The following is a book excerpt from "I Will Not Die an Unlived Life" by Dawna Markova.
(The excerpt is copied with permission, I hope, and my gratitude from http://www.livinglifefully.com/flo/flobemeetingourselves.htm)
I hope it will inspire you, as it did me, to purchase the full book...
"There were a series of incidents that blew me over the threshold into this retreat. One was something the poet David Whyte said a friend, Brother David Steindl-Rast, told him: "The antidote to exhaustion may not be rest. It may be wholeheartedness. You are so exhausted because all of the things you are doing are just busyness. There's a central core of wholeheartedness totally missing from what you're doing." Whyte said that from that moment on everything changed for him. He realized there were courageous conversations he had to have, because his work had become too small for him.
Listening, I became aware of the courageous conversations I needed to be having--with myself. But how could this be possible when I couldn't even hear myself think? In the following weeks, all around me, in the media and in corporations, I kept hearing three phrases that wouldn't leave me alone: "the meaning void," "Time is the new poverty," and "whatever" (said with a slack jaw and a shrug of limp shoulders).
How can any of us find our way to wholeheartedness in a meaning void? I knew that time was something we gave ourselves or didn't, and that "whatever" was the quickest way to soul leakage. And none of us can find meaning or wholeheartedness unless we are in a void, a void of everyone else's images and information.
My grandmother used to fast once a year for twenty-four hours during the holiday of Yom Kippur. Listening to her empty stomach growling, I asked her once why she fasted. She didn't say anything for several moments and then she replied, "You can't grab God. You just have to become empty. Then God will have a space to enter."
So many of us are afraid of meeting ourselves, alone, without distraction. We have been taught to fashion an image of who we think we are supposed to be and show that to the world. Through fear of knowing who we really are we sidestep our own destiny, which leaves us hungry in a famine of our own making. Each of us is here to give something that only we can offer, and when we avoid knowing ourselves, we end up living numb, passionless lives, disconnected from our soul's true purpose. But when you have the courage to shape your life from the essence of who you are, you ignite, becoming truly alive. This requires letting go of everything that is inauthentic. But how can you even know your truth unless you slow down, in your own quiet company? When the inner walls to your soul are graffitied with advertisements, commercials, and the opinions of everyone who has ever known and labeled you, turning inward requires nothing less than a major clean-up.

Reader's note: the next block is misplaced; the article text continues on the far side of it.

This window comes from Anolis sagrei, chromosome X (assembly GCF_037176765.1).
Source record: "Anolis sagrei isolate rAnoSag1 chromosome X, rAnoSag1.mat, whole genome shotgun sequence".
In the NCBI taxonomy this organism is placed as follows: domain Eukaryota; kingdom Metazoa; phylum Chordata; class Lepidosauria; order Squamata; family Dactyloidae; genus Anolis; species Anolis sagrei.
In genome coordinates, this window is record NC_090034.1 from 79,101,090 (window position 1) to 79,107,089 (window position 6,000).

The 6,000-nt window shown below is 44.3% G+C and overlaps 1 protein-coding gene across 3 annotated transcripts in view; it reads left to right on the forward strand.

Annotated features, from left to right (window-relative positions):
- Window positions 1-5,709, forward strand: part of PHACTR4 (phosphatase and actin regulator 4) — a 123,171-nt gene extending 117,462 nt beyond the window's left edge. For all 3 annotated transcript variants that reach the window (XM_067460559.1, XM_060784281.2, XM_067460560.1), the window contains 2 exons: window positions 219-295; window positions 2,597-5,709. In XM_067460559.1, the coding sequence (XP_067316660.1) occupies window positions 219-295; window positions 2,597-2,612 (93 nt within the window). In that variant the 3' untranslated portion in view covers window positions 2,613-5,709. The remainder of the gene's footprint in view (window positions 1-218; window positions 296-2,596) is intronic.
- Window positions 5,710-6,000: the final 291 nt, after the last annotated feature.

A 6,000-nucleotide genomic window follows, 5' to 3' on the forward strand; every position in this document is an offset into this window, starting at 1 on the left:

Traveling from the known to the unknown requires crossing an abyss of emptiness. We first experience disorientation and confusion. Then, if we are willing to cross the abyss in curious and playful wonder, we enter an expansive and untamed country that has its own rhythm. Time melts and thoughts become stories, music, poems, images, ideas. This is the intelligence of the heart, but by that I don't mean just the seat of our emotions. I mean a vast range of receptive and connective abilities, intuition, innovation, wisdom, creativity, sensitivity, the aesthetic, qualitative and meaning making. It is here that we uncover our purpose and passion.
The future exists only in our imaginations. It is a collective story waiting for our voices to express. That can only happen when you and I are willing to enter the emptiness, listening in the silence until we can understand how to create a future we can befriend.
I am wondering now, dear reader, about you. What are the courageous conversations you need to have with yourself, and how do you need to have them?"